To minimize misperceptions in the future, the United States should avoid projecting its own interests on the Indian government, just because the latter is willing to talk. The form and process of negotiations is also important, not just the substance. The United States cannot, on the one hand, praise the world’s “largest democracy” and then proceed to dictate conditions to it. Neither can it expect unilateral binding commitments in exchange for vague promises of good intentions.

With these injunctions in mind, how do we assess the Clinton trip? For the president, personally, the trip went surprisingly well. Clinton’s speech to the Indian parliament, filled with praise for India’s democratic traditions and economic promise, was wildly applauded. Clinton also received enthusiastic welcomes during trips outside the capital. Commercial agreements were signed. Committees were established to promote cooperation in areas from information technology to health. Vajpayee agreed to visit the United States. And although there were scattered protests against the visit, and demonstrations had to be banned in Delhi, the only significant fly in the ointment was Indian criticism of the U.S. Secret Service’s high-handedness in making security arrangements.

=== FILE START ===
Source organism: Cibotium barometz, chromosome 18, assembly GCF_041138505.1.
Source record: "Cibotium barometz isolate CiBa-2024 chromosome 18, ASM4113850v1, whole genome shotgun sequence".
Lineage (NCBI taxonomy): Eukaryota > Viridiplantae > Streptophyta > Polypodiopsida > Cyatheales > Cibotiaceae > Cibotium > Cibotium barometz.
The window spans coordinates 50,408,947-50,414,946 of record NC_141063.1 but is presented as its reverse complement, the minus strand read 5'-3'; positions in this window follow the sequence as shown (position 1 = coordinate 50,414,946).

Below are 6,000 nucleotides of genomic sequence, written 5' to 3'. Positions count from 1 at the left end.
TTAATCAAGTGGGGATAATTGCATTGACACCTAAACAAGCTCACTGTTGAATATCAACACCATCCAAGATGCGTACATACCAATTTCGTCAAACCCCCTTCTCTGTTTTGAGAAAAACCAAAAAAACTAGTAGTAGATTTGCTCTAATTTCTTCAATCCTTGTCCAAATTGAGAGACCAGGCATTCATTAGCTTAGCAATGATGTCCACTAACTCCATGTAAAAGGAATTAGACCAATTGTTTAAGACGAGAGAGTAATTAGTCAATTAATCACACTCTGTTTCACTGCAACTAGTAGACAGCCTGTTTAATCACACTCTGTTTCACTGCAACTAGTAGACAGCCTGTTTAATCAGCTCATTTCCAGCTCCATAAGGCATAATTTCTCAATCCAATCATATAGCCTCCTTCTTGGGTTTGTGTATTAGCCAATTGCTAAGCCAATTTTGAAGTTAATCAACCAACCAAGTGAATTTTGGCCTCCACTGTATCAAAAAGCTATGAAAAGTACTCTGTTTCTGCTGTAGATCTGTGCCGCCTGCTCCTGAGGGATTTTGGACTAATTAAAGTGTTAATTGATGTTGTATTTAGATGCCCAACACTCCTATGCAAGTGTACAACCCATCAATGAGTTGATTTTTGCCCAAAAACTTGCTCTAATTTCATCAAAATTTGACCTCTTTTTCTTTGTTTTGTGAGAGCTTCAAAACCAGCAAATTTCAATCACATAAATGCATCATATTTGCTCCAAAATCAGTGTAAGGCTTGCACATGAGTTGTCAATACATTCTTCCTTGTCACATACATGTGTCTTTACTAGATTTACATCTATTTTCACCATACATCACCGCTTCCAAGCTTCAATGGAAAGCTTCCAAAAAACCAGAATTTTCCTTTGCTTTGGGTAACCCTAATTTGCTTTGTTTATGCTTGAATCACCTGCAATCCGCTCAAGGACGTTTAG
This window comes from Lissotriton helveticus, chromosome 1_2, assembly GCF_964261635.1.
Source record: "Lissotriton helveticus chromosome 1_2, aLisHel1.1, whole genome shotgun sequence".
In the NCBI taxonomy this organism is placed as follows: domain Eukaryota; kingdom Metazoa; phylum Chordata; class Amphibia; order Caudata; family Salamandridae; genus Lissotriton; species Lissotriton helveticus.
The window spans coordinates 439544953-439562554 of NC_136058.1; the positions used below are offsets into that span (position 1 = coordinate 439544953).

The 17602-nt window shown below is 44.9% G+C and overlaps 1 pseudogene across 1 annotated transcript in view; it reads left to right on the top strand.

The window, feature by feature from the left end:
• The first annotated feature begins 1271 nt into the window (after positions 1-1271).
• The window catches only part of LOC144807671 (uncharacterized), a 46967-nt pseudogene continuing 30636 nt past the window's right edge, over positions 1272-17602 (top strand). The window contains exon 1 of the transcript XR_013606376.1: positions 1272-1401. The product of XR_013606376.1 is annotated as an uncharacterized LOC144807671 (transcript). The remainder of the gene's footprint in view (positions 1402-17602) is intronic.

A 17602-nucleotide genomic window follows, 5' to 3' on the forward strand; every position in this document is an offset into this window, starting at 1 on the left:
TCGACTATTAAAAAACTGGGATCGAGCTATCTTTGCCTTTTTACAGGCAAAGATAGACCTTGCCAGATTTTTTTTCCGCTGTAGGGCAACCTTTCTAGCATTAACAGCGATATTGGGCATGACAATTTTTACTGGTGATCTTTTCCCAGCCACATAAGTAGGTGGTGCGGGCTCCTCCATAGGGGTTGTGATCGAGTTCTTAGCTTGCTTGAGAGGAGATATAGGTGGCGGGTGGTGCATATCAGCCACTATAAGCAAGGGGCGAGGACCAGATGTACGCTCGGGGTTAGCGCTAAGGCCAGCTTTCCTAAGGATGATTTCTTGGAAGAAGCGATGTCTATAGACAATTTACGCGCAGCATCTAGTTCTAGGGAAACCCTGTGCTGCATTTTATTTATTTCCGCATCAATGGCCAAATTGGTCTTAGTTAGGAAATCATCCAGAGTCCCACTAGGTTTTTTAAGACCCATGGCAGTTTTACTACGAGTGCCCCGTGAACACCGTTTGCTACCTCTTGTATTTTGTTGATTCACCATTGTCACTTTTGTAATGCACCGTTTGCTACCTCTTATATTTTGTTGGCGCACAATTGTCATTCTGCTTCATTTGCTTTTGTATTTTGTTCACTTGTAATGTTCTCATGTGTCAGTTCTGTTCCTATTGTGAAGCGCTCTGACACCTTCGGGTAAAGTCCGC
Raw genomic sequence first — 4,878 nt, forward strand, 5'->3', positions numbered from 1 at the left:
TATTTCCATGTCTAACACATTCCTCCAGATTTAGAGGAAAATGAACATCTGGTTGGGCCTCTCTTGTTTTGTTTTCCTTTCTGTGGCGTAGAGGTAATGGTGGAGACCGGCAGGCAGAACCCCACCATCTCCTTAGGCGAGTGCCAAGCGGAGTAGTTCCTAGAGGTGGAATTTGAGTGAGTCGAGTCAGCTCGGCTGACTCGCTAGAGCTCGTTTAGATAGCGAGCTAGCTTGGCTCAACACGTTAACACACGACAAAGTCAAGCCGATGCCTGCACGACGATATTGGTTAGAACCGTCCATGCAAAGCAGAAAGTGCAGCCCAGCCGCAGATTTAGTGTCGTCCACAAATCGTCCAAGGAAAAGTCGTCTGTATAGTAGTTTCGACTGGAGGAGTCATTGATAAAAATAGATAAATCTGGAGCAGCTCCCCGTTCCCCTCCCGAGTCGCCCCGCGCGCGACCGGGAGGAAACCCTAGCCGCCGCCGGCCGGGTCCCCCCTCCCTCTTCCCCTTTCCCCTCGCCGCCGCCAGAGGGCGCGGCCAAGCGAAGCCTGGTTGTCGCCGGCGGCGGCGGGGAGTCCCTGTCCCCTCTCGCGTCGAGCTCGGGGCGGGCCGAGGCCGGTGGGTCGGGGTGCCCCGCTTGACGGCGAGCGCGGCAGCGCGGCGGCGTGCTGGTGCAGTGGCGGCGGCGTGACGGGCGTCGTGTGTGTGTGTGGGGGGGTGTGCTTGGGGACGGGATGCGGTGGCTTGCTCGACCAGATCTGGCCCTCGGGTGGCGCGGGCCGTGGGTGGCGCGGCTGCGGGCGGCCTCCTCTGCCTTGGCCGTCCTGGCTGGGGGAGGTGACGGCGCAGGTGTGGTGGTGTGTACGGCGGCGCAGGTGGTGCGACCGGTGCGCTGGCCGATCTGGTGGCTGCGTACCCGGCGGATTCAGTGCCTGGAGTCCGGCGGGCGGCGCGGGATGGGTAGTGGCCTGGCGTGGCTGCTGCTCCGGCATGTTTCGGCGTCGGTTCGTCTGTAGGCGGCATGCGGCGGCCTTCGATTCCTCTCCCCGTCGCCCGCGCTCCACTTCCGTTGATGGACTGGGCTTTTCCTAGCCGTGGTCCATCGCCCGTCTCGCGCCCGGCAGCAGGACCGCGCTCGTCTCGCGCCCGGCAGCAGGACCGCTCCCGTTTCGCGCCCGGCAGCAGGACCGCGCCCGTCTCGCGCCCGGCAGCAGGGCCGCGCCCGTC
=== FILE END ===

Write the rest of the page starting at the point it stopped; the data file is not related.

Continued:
However, on the core global issues separating the two countries, Clinton faced a brick wall of Indian political parties displaying unanimity unprecedented in recent years. U.S. Secretary of State Albright, who had announced that her goal was India’s adherence to the NPT as a non-nuclear state, had to report no progress in this area. President Narayanan’s comments, while criticized as undiplomatic, were echoed in their substance by all of India’s newspapers. Even the Congress party’s Italian-born leader, Rajiv Gandhi’s widow, Sonia, was said to have endorsed the BJP’s “minimum credible deterrent” response to Clinton. And there was no significant progress either in bridging core differences on the role of labor in the WTO or even in determining the scope of the next round of trade talks.

This is not to say that the misperceptions on the two sides remain as profound as before. Clinton took pains in his speech to Parliament to acknowledge that India had a right to determine its own security needs, though he questioned—as do many Indians—whether building nuclear weapons is a sensible allocation of scarce resources. The “Vision Statement” released by the two sides, which outlined many areas of converging interest, simply recorded the two countries’ different views on whether India needed nuclear weapons.